The West Oak Lane Jazz Festival is billed as a form of community development for the neighborhood it’s named for, but when three city blocks are closed down for three days mixed feelings tend to come up.
“I really do hate it, I would prefer the year go through without it,” said Michael Muhammad, who lives with his wife on one of the main blocks of the festival.
Living there for the past five years has given them front row seats to the best and the worst of the festival. His major difficulties are with parking and festival attendees using his property, plus the mess that he said typically lingers on the sidewalks after the event.
“But you gotta take it with a smile on your face because they run this area like they’re the gestapo,” he said, referring to the event organizer, the Ogontz Avenue Revitalization Corporation.
OARC is a CDC that was created by influential lawmaker State Rep. Dwight Evans. Through Evans the festival has gotten millions in direct state support. Evans considers the festival a means of economic development and positive marketing for West Oak Lane.
Muhammad says he feels neighbors were bullied into hosting the event all these years.
“You’re just going to throw a million dollar party on my lawn and don’t say nothing to me?” He complained, referring to the festival price tag last year.
Some other residential and commercial neighbors have similar complaints. A local flower shop along Ogontz Avenue has had poor experiences with the festival in the past too.
“It’s good for the neighborhood but it’s tough on our day-to-day operations,” said Paulette Beale of Paul Beale’s Flowers.
Beale said that customers have a hard time picking up orders with the crowds, and the three blocks of closed streets for four days. Delivery trucks have similar problems so her business becomes almost cut off to customers during the festival.
Some full cups
Nearby resident Jerome Dupont is on the other side of the issue.
“I go to the festival every year, it’s wonderful,” he said, sitting on a park bench in Ogontz Plaza.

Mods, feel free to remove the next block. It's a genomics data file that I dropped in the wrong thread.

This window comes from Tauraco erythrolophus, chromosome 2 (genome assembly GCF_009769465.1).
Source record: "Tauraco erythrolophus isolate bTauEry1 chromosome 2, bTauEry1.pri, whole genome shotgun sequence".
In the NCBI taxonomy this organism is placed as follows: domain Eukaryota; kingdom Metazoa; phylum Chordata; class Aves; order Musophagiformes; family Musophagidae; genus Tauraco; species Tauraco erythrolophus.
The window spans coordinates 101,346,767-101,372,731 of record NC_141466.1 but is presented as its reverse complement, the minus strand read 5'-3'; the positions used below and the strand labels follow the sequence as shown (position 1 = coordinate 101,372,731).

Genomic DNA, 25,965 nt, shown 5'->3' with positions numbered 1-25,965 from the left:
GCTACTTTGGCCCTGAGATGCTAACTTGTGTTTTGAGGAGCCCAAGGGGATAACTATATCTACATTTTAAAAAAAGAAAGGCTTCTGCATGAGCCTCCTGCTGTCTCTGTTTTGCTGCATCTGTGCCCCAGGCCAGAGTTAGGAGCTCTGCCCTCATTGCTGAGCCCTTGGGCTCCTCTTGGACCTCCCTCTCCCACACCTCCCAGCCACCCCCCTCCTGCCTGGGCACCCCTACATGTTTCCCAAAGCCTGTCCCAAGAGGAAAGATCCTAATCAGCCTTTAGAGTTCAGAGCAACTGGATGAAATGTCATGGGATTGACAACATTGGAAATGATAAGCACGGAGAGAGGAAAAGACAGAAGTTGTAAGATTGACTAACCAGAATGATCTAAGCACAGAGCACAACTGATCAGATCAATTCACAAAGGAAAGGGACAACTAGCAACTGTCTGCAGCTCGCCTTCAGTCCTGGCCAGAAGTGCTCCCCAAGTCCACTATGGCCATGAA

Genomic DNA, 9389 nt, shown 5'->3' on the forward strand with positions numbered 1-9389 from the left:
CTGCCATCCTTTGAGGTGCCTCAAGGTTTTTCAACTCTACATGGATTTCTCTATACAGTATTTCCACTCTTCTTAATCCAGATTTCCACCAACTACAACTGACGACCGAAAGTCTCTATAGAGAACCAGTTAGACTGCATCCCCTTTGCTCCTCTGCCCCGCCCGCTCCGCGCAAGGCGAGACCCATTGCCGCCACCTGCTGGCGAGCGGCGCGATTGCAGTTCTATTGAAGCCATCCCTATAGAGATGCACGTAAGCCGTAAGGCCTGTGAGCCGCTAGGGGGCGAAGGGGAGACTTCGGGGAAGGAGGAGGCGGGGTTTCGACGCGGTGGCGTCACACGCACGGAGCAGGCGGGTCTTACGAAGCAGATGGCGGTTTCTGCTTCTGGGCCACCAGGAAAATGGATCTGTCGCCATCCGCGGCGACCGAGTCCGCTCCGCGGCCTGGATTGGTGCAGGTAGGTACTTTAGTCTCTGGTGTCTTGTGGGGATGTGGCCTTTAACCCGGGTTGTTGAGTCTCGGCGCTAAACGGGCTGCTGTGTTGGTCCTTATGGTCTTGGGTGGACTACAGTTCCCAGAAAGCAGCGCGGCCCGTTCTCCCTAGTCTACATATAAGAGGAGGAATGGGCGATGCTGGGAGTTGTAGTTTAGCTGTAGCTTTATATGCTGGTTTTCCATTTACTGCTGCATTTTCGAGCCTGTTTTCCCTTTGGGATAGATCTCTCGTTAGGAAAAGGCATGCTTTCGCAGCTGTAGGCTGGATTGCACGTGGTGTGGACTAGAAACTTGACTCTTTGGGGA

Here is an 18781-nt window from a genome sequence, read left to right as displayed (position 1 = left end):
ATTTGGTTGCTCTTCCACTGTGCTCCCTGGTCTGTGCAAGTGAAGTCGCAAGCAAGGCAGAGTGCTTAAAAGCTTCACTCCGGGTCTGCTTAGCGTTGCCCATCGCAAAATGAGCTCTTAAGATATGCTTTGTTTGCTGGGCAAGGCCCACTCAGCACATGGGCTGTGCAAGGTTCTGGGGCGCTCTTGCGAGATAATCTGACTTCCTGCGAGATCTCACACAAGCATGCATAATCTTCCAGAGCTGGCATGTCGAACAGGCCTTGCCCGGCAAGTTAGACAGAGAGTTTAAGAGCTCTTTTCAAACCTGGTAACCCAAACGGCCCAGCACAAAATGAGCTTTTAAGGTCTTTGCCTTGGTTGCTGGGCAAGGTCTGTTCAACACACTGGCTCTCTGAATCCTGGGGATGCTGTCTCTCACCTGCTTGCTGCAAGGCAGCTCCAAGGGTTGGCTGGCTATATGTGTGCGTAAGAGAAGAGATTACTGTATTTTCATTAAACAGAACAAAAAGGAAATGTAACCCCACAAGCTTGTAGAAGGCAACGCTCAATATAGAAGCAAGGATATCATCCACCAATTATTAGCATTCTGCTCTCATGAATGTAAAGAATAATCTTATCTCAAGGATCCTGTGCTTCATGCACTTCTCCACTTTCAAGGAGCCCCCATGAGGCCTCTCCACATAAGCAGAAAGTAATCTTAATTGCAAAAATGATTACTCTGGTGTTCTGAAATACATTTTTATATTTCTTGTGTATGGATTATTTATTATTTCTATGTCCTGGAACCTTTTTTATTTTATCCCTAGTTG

Dupont says he lives only a few blocks away from the main stage so he can hear the concert from his own front porch.
“I’ve been watching the festival every year since it started, and I’ve yet to see something that I didn’t like,” he said.
Other local businesses are gearing up for the event too. Sweets by Sonya opened only a week ago along Ogontz Avenue within walking distance of the main stage, and plans to offer free samples of its usually sold out sweet potato cheesecakes along with hand-dipped ice cream, water ice and gelatos. The owner, Sonya Akines, says she hopes to present a special cake for Chaka Khan, one of the lead performers during the festival.
“I really love jazz,” said Akines, sitting in her freshly painted cafe and bakery. She plans to close the shop before the night concerts so she can check out acts like R&B singer Chrisette Michele as well.
Akines grew up in Northeast Philadelphia and says that West Oak Lane is on the rise.
“It is really changing for the better, no matter what it was before, no matter the stories people may have heard about it, you have to come here, shop here, live here to experience the change,” she said.
Akines thanks OARC for her new business. She says they helped her above and beyond her expectations, “they were so welcoming, [Dwight Evans] he’s done a lot to help small businesses grow.”
The 3rd Element Spa & Salon along Ogontz Avenue is offering specials during the festival like mini-facials and chair massages in Ogontz Plaza. On Saturday night it will hold a spoken word and poetry event with an open bar.
Andrea Roberts who works at the spa says she’s been looking forward to the event for weeks.
“I was raised on jazz,” she said. She added that if singer Jeffery Osborne stopped by the massage would be on the house.
Green Soul, a new venture by some of the same OARC backed restauranteurs responsible for Relish, which is famous in these parts, is opening to coincide with the festival.
“It’s a wonderful opportunity for business, networking and cultural events, we are really looking forward to it,” said owner Akil Collins.
Collins calls Green Soul, a reclaimed wood and bamboo revamp of an old Subway shop, a “catalyst for better eating and living” through lighter and healthier fare. Think: “Jerk Salmon” instead of fried chicken. During the festival Green Soul will be offering specials on wraps-to-go and sodas sweetened with agave syrup.
Some half full
Despite his frustrations, Michael Muhammad has enjoyed much of the music at the festival over the years. Last year he and his wife took their swing seat down into the crowded street for a concert by Al Jarreau.
“That was really cool,” he said, pointing out how close the stage was to his home. “You feel kinda special.”
Muhammad says he has seen other great acts over the years too, like Eric Burdon and War, The O’Jays and even Teena Marie.
“People came out for Teena Marie,” he emphasized, saying he met fans from well beyond Philadelphia.
This year, Muhammad said he will try to make the best of the festival as well, by hosting a BBQ with his friends on the Sunday.